The Internet Never Forgets: Join a Global Conversation on the EU’s ‘Right to Be Forgotten’

As the saying goes, "an elephant never forgets." Illustration by W.H. Drake, from Rudyard Kipling's "The Jungle Book." Copyright expired, image released to public domain.

As the saying goes, “an elephant never forgets.” Illustration by W.H. Drake, from Rudyard Kipling's “The Jungle Book,” 1895. Copyright expired, image released to public domain.

Oiwan Lam contributed to this post.

Everyone has something to hide — but when it comes to the Internet, should we all have the right to be forgotten? Last May, the EU Court of Justice decided in favor of this proposition, ruling that anyone within the EU may ask search engines to remove “outdated” or “irrelevant” information about them from search results. Companies like Google, Yahoo, and Microsoft have spoken out against the decision, which leaves them responsible for determining what information fits these qualifications. 

Technically, anyone can now exercise this “right” — there is no fee or special procedure limited to people with power and connections. If you are an Internet user in the EU, you have to do nothing more than submit a form with your name and the relevant information about the content you want removed from search results. Since the EU Court of Justice ruled to uphold and codify the Right to Be Forgotten last May, Google has received over 91,000 requests for removals, roughly half of which were granted.

Free expression activists fear that the decision will open the door for corporate and government powers to remove unsavory information about themselves from search results. And the fact that it will be incumbent on tech companies like Google and Yahoo to make these decisions is no small matter — taking this decision out of the hands of the judiciary is a serious blunder in the field of online rights.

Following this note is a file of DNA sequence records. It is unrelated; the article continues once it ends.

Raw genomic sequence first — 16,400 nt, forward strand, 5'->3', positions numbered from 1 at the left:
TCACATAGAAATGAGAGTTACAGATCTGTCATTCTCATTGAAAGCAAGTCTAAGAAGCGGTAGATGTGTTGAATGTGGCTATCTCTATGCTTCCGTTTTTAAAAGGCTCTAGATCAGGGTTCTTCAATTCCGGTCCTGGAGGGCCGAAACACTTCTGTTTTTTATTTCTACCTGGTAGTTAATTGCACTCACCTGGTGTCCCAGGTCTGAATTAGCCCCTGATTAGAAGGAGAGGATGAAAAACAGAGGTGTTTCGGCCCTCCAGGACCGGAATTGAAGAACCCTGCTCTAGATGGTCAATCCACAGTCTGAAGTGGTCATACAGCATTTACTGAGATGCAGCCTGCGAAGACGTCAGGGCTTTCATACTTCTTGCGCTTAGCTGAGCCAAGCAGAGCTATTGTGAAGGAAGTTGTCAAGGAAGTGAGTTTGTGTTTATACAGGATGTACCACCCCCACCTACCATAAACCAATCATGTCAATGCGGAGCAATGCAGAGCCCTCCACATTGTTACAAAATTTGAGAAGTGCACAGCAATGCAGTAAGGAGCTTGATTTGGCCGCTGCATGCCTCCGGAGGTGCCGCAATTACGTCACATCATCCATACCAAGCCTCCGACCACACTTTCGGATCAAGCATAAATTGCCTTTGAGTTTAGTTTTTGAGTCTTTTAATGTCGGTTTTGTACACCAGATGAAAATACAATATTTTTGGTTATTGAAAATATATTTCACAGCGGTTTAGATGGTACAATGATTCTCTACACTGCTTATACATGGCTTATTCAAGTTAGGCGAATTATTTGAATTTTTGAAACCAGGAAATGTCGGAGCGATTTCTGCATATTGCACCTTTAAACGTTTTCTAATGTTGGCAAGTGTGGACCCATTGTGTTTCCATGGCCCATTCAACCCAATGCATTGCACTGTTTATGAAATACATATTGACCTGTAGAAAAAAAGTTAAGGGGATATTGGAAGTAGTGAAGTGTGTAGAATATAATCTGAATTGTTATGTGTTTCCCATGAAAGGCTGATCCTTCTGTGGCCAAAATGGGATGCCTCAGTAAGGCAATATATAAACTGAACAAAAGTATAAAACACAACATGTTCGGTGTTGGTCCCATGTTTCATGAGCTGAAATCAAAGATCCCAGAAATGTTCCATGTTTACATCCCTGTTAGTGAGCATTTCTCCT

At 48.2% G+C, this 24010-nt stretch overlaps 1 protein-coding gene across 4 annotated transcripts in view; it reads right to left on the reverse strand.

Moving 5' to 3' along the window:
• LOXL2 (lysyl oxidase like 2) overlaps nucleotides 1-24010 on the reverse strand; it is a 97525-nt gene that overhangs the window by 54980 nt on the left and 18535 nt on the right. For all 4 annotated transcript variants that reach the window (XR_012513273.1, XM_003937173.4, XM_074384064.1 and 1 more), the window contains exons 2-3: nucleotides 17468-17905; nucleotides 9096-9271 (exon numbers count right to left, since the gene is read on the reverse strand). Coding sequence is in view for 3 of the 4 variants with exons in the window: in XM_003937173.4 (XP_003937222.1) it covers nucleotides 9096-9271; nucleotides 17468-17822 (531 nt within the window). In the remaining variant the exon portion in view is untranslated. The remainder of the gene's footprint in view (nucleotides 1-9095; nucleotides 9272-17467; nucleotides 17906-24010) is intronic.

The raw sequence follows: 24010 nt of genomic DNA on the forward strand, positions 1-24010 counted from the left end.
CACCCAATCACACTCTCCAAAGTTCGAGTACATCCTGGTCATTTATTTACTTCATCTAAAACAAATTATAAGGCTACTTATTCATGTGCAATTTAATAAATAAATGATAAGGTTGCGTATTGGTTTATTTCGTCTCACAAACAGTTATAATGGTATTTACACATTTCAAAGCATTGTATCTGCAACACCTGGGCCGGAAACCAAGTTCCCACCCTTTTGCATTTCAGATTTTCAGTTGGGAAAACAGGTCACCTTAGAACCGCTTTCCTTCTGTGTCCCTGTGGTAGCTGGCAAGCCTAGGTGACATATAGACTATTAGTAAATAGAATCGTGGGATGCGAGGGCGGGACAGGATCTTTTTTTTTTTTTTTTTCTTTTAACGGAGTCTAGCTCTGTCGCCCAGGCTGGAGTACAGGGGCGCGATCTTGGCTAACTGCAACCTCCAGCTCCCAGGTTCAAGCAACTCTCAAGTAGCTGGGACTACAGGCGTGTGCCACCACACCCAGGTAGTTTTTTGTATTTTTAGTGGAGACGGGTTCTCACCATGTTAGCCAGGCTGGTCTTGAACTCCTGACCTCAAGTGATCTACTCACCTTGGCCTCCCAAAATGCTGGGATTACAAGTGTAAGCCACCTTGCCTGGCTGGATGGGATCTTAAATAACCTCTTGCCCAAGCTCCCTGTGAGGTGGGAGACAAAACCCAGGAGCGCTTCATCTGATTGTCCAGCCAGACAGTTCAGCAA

The issue cuts at some of the core challenges we grapple with as a community each day. We agree that there are certain kinds of information that deserve some degree of protection. Financial data and information about one’s health or sexuality are easy examples — we think people have a right to keep these things private. But information about a person’s political activities are rarely so easy to judge. Grey areas abound.

A few months after the ruling was announced, Advox China editor Oiwan Lam raised concern about the policy on our community list. She asked: “How can we prevent the potential threat to the online public sphere when such a right is implemented?”

The ensuing conversation revealed that many members of our community fear that the law will undercut the capacity of journalists, activists, netizens, and human rights advocates to gather and preserve evidence of rights violations, corruption, and other wrongdoing that they seek to expose.

Egyptian author Rasha Abdulla, a communications professor at the American University in Cairo, posed the question: What happens when information that is important to the public interest suddenly disappears from our search results? She wrote:

I can just imagine right now in Egypt every police officer with a video on YouTube and every corrupt official who ever said something on video or in a newspaper article would LOVE to be forgotten. The digital archives are all we have to document some of the atrocities that have taken place.

“How will we be guaranteed that lots of inconvenient (but relevant) information will not just disappear?” asked Leila Nachawati, a Spanish-Syrian author and communications scholar at Carlos Tercero University in Madrid. She continued:

[We] will have to rely on corporations deciding if the information is “of public interest”, which we all know is very slippery…The EU has referred to “the need for balance between privacy and free speech”, but unless more specific criteria are listed that's not saying much.

This conversation inspired our community to ask our colleagues — Internet law experts around the globe — to comment on the ruling and describe what impact it has had on policy and political debate in their countries since it was issued. Oiwan Lam and I have sent the following questions to our community list and to several experts who we know and trust:

  • Has there been any local discussion and debate on the implementation of this “right” in your country? Have local courts addressed the issue?
  • How do you think the EU decision might affect the trajectory of Internet policy in your country or region?
  • If the policy were implemented in your country, do you think it would pose a threat to the online public sphere or the public interest? What specific issues might “disappear” from search results if the policy were implemented in your country?
  • Do you think it is possible to find a balance between the individual right to be forgotten and the free flow of information?

We invite experts and interested individuals to answer these questions for us — please feel encouraged to respond to this post in the comments section or to send your thoughts to us at advocacy [at] globalvoicesonline [dot] org. We look forward to publishing them and continuing the conversation.

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